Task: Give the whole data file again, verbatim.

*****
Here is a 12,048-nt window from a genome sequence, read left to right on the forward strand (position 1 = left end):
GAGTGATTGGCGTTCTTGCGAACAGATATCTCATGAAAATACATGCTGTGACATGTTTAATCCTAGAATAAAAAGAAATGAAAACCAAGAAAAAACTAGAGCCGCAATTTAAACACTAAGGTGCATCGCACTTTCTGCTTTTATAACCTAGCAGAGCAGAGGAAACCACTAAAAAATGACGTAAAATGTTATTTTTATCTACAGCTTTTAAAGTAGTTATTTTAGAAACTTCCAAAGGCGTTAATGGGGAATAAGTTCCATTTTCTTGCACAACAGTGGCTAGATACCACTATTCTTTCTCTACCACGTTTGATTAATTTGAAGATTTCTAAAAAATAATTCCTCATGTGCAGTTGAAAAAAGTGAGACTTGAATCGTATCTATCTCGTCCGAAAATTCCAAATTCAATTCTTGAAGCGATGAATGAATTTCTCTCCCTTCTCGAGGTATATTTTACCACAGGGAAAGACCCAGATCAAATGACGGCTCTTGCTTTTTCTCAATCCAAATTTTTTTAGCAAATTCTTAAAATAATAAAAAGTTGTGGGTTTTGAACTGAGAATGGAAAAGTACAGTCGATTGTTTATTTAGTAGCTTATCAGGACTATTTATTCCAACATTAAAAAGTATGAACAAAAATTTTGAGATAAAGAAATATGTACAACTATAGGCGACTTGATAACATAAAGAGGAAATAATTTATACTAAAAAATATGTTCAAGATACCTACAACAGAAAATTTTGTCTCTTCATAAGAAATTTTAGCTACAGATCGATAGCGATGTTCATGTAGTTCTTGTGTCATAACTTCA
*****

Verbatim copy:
Here is a 12,048-nt window from a genome sequence, read left to right on the forward strand (position 1 = left end):
GAGTGATTGGCGTTCTTGCGAACAGATATCTCATGAAAATACATGCTGTGACATGTTTAATCCTAGAATAAAAAGAAATGAAAACCAAGAAAAAACTAGAGCCGCAATTTAAACACTAAGGTGCATCGCACTTTCTGCTTTTATAACCTAGCAGAGCAGAGGAAACCACTAAAAAATGACGTAAAATGTTATTTTTATCTACAGCTTTTAAAGTAGTTATTTTAGAAACTTCCAAAGGCGTTAATGGGGAATAAGTTCCATTTTCTTGCACAACAGTGGCTAGATACCACTATTCTTTCTCTACCACGTTTGATTAATTTGAAGATTTCTAAAAAATAATTCCTCATGTGCAGTTGAAAAAAGTGAGACTTGAATCGTATCTATCTCGTCCGAAAATTCCAAATTCAATTCTTGAAGCGATGAATGAATTTCTCTCCCTTCTCGAGGTATATTTTACCACAGGGAAAGACCCAGATCAAATGACGGCTCTTGCTTTTTCTCAATCCAAATTTTTTTAGCAAATTCTTAAAATAATAAAAAGTTGTGGGTTTTGAACTGAGAATGGAAAAGTACAGTCGATTGTTTATTTAGTAGCTTATCAGGACTATTTATTCCAACATTAAAAAGTATGAACAAAAATTTTGAGATAAAGAAATATGTACAACTATAGGCGACTTGATAACATAAAGAGGAAATAATTTATACTAAAAAATATGTTCAAGATACCTACAACAGAAAATTTTGTCTCTTCATAAGAAATTTTAGCTACAGATCGATAGCGATGTTCATGTAGTTCTTGTGTCATAACTTCA